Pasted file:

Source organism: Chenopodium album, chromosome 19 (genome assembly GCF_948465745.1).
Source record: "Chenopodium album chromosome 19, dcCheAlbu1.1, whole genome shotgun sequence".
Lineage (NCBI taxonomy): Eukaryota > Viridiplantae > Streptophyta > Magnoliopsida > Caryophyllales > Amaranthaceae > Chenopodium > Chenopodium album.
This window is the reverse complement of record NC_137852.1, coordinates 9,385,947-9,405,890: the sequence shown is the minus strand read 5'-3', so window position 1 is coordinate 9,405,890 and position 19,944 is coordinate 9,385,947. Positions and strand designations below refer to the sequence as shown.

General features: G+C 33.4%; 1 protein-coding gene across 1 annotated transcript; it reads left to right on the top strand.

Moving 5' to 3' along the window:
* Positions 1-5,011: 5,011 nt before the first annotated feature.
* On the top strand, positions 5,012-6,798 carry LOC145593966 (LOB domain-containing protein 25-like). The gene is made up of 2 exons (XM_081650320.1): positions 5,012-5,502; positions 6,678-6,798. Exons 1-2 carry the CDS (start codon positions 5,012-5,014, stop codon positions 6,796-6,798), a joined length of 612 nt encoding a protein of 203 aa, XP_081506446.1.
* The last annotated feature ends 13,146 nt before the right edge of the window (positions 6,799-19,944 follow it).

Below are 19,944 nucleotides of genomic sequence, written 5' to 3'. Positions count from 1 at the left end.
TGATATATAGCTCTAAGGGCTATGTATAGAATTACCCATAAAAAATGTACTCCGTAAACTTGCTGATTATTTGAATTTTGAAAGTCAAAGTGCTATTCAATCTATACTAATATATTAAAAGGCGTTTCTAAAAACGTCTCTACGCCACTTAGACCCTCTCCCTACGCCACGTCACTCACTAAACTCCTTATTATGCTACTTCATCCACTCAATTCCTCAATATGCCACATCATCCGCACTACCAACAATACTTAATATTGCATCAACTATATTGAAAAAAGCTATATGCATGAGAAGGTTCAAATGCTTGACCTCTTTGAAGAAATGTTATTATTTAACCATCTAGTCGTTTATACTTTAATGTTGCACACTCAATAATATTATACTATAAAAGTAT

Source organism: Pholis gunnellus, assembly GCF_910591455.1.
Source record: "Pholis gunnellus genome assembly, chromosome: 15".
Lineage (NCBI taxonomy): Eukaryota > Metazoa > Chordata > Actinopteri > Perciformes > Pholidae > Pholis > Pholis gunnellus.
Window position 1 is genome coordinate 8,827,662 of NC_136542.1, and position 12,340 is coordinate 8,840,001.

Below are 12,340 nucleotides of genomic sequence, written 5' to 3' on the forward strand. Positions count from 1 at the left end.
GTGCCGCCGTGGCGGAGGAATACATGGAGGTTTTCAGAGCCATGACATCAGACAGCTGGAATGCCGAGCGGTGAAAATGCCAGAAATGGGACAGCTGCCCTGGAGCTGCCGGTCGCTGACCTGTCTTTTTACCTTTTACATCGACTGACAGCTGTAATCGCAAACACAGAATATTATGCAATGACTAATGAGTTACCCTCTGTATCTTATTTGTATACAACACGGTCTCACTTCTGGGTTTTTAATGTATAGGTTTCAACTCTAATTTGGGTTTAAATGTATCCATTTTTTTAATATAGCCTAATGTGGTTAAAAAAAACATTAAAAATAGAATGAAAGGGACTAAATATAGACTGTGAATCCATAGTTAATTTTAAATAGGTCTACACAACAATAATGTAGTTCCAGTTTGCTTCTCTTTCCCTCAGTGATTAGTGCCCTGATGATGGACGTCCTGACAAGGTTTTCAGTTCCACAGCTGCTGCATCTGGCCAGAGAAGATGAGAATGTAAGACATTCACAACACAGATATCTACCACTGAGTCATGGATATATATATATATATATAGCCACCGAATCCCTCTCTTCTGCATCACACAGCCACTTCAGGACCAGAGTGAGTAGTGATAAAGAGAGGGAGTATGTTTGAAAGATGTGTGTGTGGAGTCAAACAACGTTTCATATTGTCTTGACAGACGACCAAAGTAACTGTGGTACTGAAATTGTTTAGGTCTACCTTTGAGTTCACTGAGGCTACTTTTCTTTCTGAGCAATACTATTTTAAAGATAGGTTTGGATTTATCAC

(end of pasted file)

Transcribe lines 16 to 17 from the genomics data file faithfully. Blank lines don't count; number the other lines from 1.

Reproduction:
Below are 12,340 nucleotides of genomic sequence, written 5' to 3' on the forward strand. Positions count from 1 at the left end.
GTGCCGCCGTGGCGGAGGAATACATGGAGGTTTTCAGAGCCATGACATCAGACAGCTGGAATGCCGAGCGGTGAAAATGCCAGAAATGGGACAGCTGCCCTGGAGCTGCCGGTCGCTGACCTGTCTTTTTACCTTTTACATCGACTGACAGCTGTAATCGCAAACACAGAATATTATGCAATGACTAATGAGTTACCCTCTGTATCTTATTTGTATACAACACGGTCTCACTTCTGGGTTTTTAATGTATAGGTTTCAACTCTAATTTGGGTTTAAATGTATCCATTTTTTTAATATAGCCTAATGTGGTTAAAAAAAACATTAAAAATAGAATGAAAGGGACTAAATATAGACTGTGAATCCATAGTTAATTTTAAATAGGTCTACACAACAATAATGTAGTTCCAGTTTGCTTCTCTTTCCCTCAGTGATTAGTGCCCTGATGATGGACGTCCTGACAAGGTTTTCAGTTCCACAGCTGCTGCATCTGGCCAGAGAAGATGAGAATGTAAGACATTCACAACACAGATATCTACCACTGAGTCATGGATATATATATATATATATAGCCACCGAATCCCTCTCTTCTGCATCACACAGCCACTTCAGGACCAGAGTGAGTAGTGATAAAGAGAGGGAGTATGTTTGAAAGATGTGTGTGTGGAGTCAAACAACGTTTCATATTGTCTTGACAGACGACCAAAGTAACTGTGGTACTGAAATTGTTTAGGTCTACCTTTGAGTTCACTGAGGCTACTTTTCTTTCTGAGCAATACTATTTTAAAGATAGGTTTGGATTTATCAC